As a side note, this is one of the reasons I never take my car to the Quickie joint to have the oil changed. The hire (for the most part) sub-par non-mechanics to do the oil changes. These people, while their heart is in the right place, get minimal training (yes, even a monkey can be trained to change oil correctly), and are in a position where their only need is to pump out vehicles. They overcharge on their oil, give you crappy filters, and try to get you to buy things you don't need. If this is something you cannot do yourself (ie: you live in an apartment where you are not allowed to change your oil, etc), find a local Mom/Pop shop which can do it for you. Take them the oil/filter you want used. Hang around if possible to ensure they are using your oil/filter and that it actually gets put into/onto the engine. I really hate craptacular service and the Quickie joints surely give it to you.

  • Thanks for the insight. I topped off the oil after they pointed out that it was low - they did not before returning the car - and the rattle got a little better. I'm not thrilled about hiring a lawyer given cost and how difficult it is to prove what, exactly, caused the failure. It was weird that they pointed out the low oil level and bad condition - not quite black but getting there - but didn't even suggest changing it again or at least filling it back to the correct level. :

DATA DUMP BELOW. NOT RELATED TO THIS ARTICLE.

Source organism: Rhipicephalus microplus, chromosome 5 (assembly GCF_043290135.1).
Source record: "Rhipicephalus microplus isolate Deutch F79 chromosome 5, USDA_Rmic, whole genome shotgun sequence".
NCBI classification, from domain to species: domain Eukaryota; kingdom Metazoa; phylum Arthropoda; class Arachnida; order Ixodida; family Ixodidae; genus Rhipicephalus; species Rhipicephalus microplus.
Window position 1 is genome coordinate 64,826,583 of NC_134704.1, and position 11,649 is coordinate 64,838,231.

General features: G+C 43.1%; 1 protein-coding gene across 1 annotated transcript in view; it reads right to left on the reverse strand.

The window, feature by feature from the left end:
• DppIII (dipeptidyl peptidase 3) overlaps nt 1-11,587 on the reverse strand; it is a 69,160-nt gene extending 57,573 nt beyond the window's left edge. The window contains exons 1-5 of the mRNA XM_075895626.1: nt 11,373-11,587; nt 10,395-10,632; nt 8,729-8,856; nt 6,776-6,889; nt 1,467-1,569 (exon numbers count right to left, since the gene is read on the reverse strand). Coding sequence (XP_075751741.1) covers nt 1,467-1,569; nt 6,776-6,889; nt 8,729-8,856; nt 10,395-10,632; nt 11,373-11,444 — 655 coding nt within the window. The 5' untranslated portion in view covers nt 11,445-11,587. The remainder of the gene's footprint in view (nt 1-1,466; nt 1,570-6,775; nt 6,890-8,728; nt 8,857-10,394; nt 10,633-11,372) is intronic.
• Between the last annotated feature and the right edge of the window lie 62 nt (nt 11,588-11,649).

– 3Dave
    Commented Jun 29, 2015 at 21:29
  • @DavidLively - I understand the lawyer thing. Sometimes the threat of a lawyer is enough to make a difference. It is definitely the last chance scenario. Also, if you make the threat, ensure you will back it up. If the engine was running good prior to their service, then after the service steadily got worse, it puts the ball in their court. I will add one more thing to answer above. Commented Jun 29, 2015 at 21:42